"They're actually old chicken-house heaters that I had rewired," she says nonchalantly of the lights. "People are like, 'Aren't they too big?' And they probably are, but I just love using industrial paraphernalia."
© All photographs by Lisa Cohen / Styling by Mary Weaver
Living room: by opening up the front rooms and hall, Holly has given her home's Victorian details more presence and room to breathe. The understated grey backdrop is enlivened with lush textures and warmer colours.
Get The Look: the Content by Conran sofa is covered in a Designers Guild velvet. The Eames rocking chair was bought at a market. To buy a new Eames RAR rocking chair, go to Vitra. The chandelier and coffee table are from thefrenchhouse.co.uk. The table light in the corner was found at a car boot sale. For similar, try Mid Century Modern. The pineapple on the mantelpiece came from Ardingly Antiques & Collectors Fair. For similar, try Caravan.
Holly is an interior designer, and her comments sum up her quirky approach. Like a bird picking twigs to make a nest, she has assembled a magpie mix of disparate strands to create her home, with a Victorian-style bath here, a Parker Knoll sofa and chevron rug there, all intertwined. She shares her home with boyfriend Will Vaughan who works in property development, and their cat, Didier, named after the footballer Didier Drogba. They live in a three-storey Victorian terrace house in west London with a living room, kitchen-diner and lavatory on the ground floor, two bedrooms and bathrooms on the first floor and a third bedroom and bathroom on the second floor.
"I like combining different influences, but I didn't want to take away from the building's Victorian character," says Holly. The house was in a sorry state when she bought it two years ago. "It had been rented out for years and was pretty unloved. For the first six months, it was a building site."
Kitchen: Holly doubled her kitchen's size by extending into the side return and added glazing at the back with a long skylight on top.
Get the look: the lights came from Circus Antiques. The table was made by Pigeon Vintage Furniture. The Bertoia wire chairs are from Little Paris and the wood-backed dining chairs were found at The Peanut Vendor. The cooker and hood are by Smeg. The geometric wall tiles are by Emery & Cie, available at Retrouvius.
Working with architect John Kirk Wilson, she knocked through the front reception rooms and hall to create something rare — a Victorian home that's open and spacious as soon as you walk in. They also doubled the size of the kitchen at the back by extending into the garden's side return, and changed the layout upstairs from four bedrooms and two bathrooms to three bedrooms and three bathrooms.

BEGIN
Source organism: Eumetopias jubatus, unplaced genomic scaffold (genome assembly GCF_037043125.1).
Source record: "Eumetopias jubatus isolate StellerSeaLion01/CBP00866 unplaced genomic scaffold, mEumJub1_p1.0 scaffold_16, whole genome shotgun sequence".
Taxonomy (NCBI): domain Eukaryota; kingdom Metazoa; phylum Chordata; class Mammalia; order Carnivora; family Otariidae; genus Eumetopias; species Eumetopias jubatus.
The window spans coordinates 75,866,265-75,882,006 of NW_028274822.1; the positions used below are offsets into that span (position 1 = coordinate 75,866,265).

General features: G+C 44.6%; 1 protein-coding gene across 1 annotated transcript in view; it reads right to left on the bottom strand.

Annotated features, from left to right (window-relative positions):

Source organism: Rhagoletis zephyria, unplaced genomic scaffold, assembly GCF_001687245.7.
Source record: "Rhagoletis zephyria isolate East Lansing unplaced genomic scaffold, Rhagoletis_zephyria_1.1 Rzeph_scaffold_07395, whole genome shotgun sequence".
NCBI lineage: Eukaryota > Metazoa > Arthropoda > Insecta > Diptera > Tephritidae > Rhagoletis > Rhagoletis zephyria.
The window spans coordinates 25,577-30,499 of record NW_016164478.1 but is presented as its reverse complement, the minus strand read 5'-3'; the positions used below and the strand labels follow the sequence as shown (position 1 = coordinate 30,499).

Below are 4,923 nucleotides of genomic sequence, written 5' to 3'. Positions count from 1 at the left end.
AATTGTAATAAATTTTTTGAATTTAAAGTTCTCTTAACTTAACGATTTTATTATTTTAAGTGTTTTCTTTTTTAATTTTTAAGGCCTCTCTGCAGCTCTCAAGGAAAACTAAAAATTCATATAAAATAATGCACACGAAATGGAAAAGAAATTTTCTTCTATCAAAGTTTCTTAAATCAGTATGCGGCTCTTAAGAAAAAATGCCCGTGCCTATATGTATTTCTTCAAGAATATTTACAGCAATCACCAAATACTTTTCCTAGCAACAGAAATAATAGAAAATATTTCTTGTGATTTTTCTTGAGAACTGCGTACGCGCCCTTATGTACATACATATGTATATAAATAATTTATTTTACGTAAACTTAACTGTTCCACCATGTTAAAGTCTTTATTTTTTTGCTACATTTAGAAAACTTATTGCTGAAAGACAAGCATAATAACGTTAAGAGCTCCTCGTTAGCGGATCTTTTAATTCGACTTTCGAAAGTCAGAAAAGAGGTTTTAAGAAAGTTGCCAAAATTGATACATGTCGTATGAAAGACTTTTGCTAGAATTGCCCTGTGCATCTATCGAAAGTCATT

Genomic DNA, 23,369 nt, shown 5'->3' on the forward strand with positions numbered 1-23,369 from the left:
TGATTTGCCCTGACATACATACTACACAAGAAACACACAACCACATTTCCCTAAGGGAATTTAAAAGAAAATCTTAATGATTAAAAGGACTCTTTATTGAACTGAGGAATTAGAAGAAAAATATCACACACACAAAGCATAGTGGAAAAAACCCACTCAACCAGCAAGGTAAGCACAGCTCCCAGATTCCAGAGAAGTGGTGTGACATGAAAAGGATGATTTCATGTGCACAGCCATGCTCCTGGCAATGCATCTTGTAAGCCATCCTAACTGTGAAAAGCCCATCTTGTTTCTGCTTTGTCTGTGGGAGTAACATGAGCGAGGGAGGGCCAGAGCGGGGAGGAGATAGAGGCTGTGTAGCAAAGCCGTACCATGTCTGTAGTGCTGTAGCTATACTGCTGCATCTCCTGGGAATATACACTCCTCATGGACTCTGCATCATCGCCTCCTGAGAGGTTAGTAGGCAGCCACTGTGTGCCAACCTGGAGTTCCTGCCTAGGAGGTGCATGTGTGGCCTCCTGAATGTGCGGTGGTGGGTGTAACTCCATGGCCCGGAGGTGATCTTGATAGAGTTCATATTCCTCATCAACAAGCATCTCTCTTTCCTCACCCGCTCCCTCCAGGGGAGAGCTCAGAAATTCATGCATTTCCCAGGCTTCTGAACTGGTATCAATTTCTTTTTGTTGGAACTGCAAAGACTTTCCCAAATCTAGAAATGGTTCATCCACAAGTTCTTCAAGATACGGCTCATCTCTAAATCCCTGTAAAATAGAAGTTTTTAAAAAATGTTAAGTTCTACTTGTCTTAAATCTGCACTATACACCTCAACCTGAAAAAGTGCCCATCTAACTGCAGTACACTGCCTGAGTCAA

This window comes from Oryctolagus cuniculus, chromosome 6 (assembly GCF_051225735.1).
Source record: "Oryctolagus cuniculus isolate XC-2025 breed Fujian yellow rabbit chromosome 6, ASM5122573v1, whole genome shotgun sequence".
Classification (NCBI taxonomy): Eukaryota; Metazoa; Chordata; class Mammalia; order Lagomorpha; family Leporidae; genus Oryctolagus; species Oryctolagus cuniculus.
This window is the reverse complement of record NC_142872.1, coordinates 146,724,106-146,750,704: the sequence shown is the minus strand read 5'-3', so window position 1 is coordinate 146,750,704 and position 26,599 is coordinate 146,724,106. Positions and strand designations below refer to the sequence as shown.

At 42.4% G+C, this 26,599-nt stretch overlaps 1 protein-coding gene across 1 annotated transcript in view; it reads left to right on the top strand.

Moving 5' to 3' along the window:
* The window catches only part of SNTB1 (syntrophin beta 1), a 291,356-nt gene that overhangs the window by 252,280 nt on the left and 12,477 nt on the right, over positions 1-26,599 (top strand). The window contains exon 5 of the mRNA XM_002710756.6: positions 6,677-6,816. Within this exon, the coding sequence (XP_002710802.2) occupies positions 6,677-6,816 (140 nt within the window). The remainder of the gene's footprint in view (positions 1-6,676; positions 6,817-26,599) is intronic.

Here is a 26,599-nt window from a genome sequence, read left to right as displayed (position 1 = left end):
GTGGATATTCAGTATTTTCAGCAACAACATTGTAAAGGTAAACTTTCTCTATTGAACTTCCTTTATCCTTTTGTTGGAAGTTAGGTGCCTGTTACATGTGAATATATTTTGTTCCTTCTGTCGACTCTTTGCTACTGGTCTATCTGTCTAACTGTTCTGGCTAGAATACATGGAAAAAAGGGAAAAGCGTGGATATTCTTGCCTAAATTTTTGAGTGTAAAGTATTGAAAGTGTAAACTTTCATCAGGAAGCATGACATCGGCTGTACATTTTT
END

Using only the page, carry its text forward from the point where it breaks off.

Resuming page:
Master bedroom: Holly indulged in some luxe touches for the bedroom with chic bedding and a bespoke mustard-coloured headboard to lighten up the space. A Victorian-style radiator has also been fitted, in keeping with the building's heritage.
Get the look: the wings on the wall are from Rockett St George. The bedside cabinets and made-to-order headboard are from Holly's House. The headboard is covered in linen fabric by Busby & Busby. The bedding is from Caravane. The patterned pillow is covered in fabric by Elli Popp, available from Holly's House. The AJ Eklipta bedside light is by Louis Poulsen from Twentytwentyone. The radiator is from Stonewoods. The walls are painted in Paint Library's Boudoir emulsion.
Holly then spent a year on the interiors, with regular swoops to antiques markets and a canny selection of contemporary designs. Pieces by Lee Broom, Moooi and Jonathan Adler live with vintage furniture in her home, just as they do in her shop and interior design business, Holly's House in Parsons Green. "The two influence each other," she says. "Thankfully, I work with a friend who keeps me in check so half the shop doesn't escape to my living room."
Her design technique is basically to choose what she loves, "but be practical. I find that sketching a space helps me visualise what it needs and I always ask myself if I'll use something before I buy it. Though I still come across things I have to have."
Themes help tie things together. There is a feel of country-in-the-city with exposed brick, a big kitchen table and those chicken-house heaters. "I'm a country girl at heart, so when I come home I don't like to feel as if I'm in the city," she says. "That's why a big kitchen table was important, rather than an island in the middle."
For quiet nights, Holly and Will have the front room, with its darker colours and working fireplace. "That's the room that makes me happiest when I get home," says Holly. "The grey walls and warm colours, the velvet sofa, comfy cushions, snug Eames rocker and sheepskin rug, make it cosy for me."
En suite bathroom: "The bath was one of the first things that I bought for the house," says Holly. "I then made everything work around it, with a black wall so it really stands out. I love the way its slightly battered surface catches the light."
Get the look: the bath, tap and shower attachment are by William Holland. The wall is painted in Farrow & Ball's Off-Black estate emulsion. The flooring is by Element 7. For a similar loo, try Laufen. Try Graham & Green for a sun-shaped mirror. Find similar blinds at Direct Blinds.
See Holly Wick's work at hollys-house.com. See architect John Kirk Wilson's portfolio at johnkirkwilson.com.
The full version of this article appears in the November issue of Livingetc, out now.
Photographs by Lisa Cohen / Styling by Mary Weaver